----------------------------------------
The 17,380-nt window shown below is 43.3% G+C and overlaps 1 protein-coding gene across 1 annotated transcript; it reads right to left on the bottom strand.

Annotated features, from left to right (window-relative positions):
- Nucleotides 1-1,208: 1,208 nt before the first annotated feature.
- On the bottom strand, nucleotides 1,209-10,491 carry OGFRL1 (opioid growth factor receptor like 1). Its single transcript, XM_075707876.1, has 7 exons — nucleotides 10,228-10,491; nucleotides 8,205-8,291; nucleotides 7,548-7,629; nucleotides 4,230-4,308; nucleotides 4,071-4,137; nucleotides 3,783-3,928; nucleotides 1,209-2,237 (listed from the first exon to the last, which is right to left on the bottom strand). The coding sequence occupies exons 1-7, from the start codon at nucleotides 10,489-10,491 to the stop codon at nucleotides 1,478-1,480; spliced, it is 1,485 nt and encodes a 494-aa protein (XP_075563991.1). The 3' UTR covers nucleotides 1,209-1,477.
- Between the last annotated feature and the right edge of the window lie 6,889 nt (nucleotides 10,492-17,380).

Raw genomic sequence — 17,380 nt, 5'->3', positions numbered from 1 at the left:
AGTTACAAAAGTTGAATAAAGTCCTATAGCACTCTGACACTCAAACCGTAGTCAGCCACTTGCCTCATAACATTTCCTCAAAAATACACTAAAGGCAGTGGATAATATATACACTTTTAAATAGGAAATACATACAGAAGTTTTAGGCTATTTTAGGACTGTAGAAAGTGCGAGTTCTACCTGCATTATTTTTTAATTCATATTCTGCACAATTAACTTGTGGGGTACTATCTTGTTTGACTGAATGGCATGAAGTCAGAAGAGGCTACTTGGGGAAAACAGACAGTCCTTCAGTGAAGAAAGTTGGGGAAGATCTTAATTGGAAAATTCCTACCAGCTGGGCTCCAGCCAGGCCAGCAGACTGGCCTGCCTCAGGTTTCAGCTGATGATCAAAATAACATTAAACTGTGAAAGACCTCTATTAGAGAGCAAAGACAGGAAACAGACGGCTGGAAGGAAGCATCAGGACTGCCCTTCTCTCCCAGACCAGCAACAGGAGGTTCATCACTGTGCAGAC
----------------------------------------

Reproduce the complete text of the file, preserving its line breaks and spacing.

The 17,380-nt window shown below is 43.3% G+C and overlaps 1 protein-coding gene across 1 annotated transcript; it reads right to left on the bottom strand.

Annotated features, from left to right (window-relative positions):
- Nucleotides 1-1,208: 1,208 nt before the first annotated feature.
- On the bottom strand, nucleotides 1,209-10,491 carry OGFRL1 (opioid growth factor receptor like 1). Its single transcript, XM_075707876.1, has 7 exons — nucleotides 10,228-10,491; nucleotides 8,205-8,291; nucleotides 7,548-7,629; nucleotides 4,230-4,308; nucleotides 4,071-4,137; nucleotides 3,783-3,928; nucleotides 1,209-2,237 (listed from the first exon to the last, which is right to left on the bottom strand). The coding sequence occupies exons 1-7, from the start codon at nucleotides 10,489-10,491 to the stop codon at nucleotides 1,478-1,480; spliced, it is 1,485 nt and encodes a 494-aa protein (XP_075563991.1). The 3' UTR covers nucleotides 1,209-1,477.
- Between the last annotated feature and the right edge of the window lie 6,889 nt (nucleotides 10,492-17,380).

Raw genomic sequence — 17,380 nt, 5'->3', positions numbered from 1 at the left:
AGTTACAAAAGTTGAATAAAGTCCTATAGCACTCTGACACTCAAACCGTAGTCAGCCACTTGCCTCATAACATTTCCTCAAAAATACACTAAAGGCAGTGGATAATATATACACTTTTAAATAGGAAATACATACAGAAGTTTTAGGCTATTTTAGGACTGTAGAAAGTGCGAGTTCTACCTGCATTATTTTTTAATTCATATTCTGCACAATTAACTTGTGGGGTACTATCTTGTTTGACTGAATGGCATGAAGTCAGAAGAGGCTACTTGGGGAAAACAGACAGTCCTTCAGTGAAGAAAGTTGGGGAAGATCTTAATTGGAAAATTCCTACCAGCTGGGCTCCAGCCAGGCCAGCAGACTGGCCTGCCTCAGGTTTCAGCTGATGATCAAAATAACATTAAACTGTGAAAGACCTCTATTAGAGAGCAAAGACAGGAAACAGACGGCTGGAAGGAAGCATCAGGACTGCCCTTCTCTCCCAGACCAGCAACAGGAGGTTCATCACTGTGCAGAC